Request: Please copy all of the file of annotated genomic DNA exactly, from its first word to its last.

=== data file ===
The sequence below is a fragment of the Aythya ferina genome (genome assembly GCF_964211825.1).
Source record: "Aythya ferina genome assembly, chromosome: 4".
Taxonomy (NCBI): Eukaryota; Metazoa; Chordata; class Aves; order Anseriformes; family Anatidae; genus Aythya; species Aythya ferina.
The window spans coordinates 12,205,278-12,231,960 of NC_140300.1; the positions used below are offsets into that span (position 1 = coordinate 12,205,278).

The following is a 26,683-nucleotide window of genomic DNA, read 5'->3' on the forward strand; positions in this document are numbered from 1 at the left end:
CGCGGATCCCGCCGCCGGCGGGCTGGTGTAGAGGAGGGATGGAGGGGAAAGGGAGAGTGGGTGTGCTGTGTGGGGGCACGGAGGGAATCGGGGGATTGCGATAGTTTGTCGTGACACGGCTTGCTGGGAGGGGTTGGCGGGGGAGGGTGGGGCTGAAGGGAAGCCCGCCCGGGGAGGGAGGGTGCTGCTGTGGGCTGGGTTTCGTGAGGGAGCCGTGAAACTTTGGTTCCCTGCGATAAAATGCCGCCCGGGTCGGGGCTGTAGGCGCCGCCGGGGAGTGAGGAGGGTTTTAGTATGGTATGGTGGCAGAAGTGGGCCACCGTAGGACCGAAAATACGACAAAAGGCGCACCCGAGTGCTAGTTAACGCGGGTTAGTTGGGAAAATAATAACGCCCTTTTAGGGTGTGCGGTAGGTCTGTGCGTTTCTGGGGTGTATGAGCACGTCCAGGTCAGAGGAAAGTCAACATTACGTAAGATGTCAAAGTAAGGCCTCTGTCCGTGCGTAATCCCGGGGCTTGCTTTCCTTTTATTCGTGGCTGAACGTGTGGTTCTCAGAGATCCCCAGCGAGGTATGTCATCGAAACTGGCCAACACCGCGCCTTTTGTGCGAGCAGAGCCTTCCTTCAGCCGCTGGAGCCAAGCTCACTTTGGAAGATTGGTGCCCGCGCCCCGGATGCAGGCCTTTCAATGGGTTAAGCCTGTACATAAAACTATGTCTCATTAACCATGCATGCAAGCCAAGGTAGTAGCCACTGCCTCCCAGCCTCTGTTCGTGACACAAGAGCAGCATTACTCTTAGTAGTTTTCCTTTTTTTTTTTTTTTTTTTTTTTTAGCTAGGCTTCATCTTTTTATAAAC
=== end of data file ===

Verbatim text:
The sequence below is a fragment of the Aythya ferina genome (genome assembly GCF_964211825.1).
Source record: "Aythya ferina genome assembly, chromosome: 4".
Taxonomy (NCBI): Eukaryota; Metazoa; Chordata; class Aves; order Anseriformes; family Anatidae; genus Aythya; species Aythya ferina.
The window spans coordinates 12,205,278-12,231,960 of NC_140300.1; the positions used below are offsets into that span (position 1 = coordinate 12,205,278).

The following is a 26,683-nucleotide window of genomic DNA, read 5'->3' on the forward strand; positions in this document are numbered from 1 at the left end:
CGCGGATCCCGCCGCCGGCGGGCTGGTGTAGAGGAGGGATGGAGGGGAAAGGGAGAGTGGGTGTGCTGTGTGGGGGCACGGAGGGAATCGGGGGATTGCGATAGTTTGTCGTGACACGGCTTGCTGGGAGGGGTTGGCGGGGGAGGGTGGGGCTGAAGGGAAGCCCGCCCGGGGAGGGAGGGTGCTGCTGTGGGCTGGGTTTCGTGAGGGAGCCGTGAAACTTTGGTTCCCTGCGATAAAATGCCGCCCGGGTCGGGGCTGTAGGCGCCGCCGGGGAGTGAGGAGGGTTTTAGTATGGTATGGTGGCAGAAGTGGGCCACCGTAGGACCGAAAATACGACAAAAGGCGCACCCGAGTGCTAGTTAACGCGGGTTAGTTGGGAAAATAATAACGCCCTTTTAGGGTGTGCGGTAGGTCTGTGCGTTTCTGGGGTGTATGAGCACGTCCAGGTCAGAGGAAAGTCAACATTACGTAAGATGTCAAAGTAAGGCCTCTGTCCGTGCGTAATCCCGGGGCTTGCTTTCCTTTTATTCGTGGCTGAACGTGTGGTTCTCAGAGATCCCCAGCGAGGTATGTCATCGAAACTGGCCAACACCGCGCCTTTTGTGCGAGCAGAGCCTTCCTTCAGCCGCTGGAGCCAAGCTCACTTTGGAAGATTGGTGCCCGCGCCCCGGATGCAGGCCTTTCAATGGGTTAAGCCTGTACATAAAACTATGTCTCATTAACCATGCATGCAAGCCAAGGTAGTAGCCACTGCCTCCCAGCCTCTGTTCGTGACACAAGAGCAGCATTACTCTTAGTAGTTTTCCTTTTTTTTTTTTTTTTTTTTTTTTAGCTAGGCTTCATCTTTTTATAAAC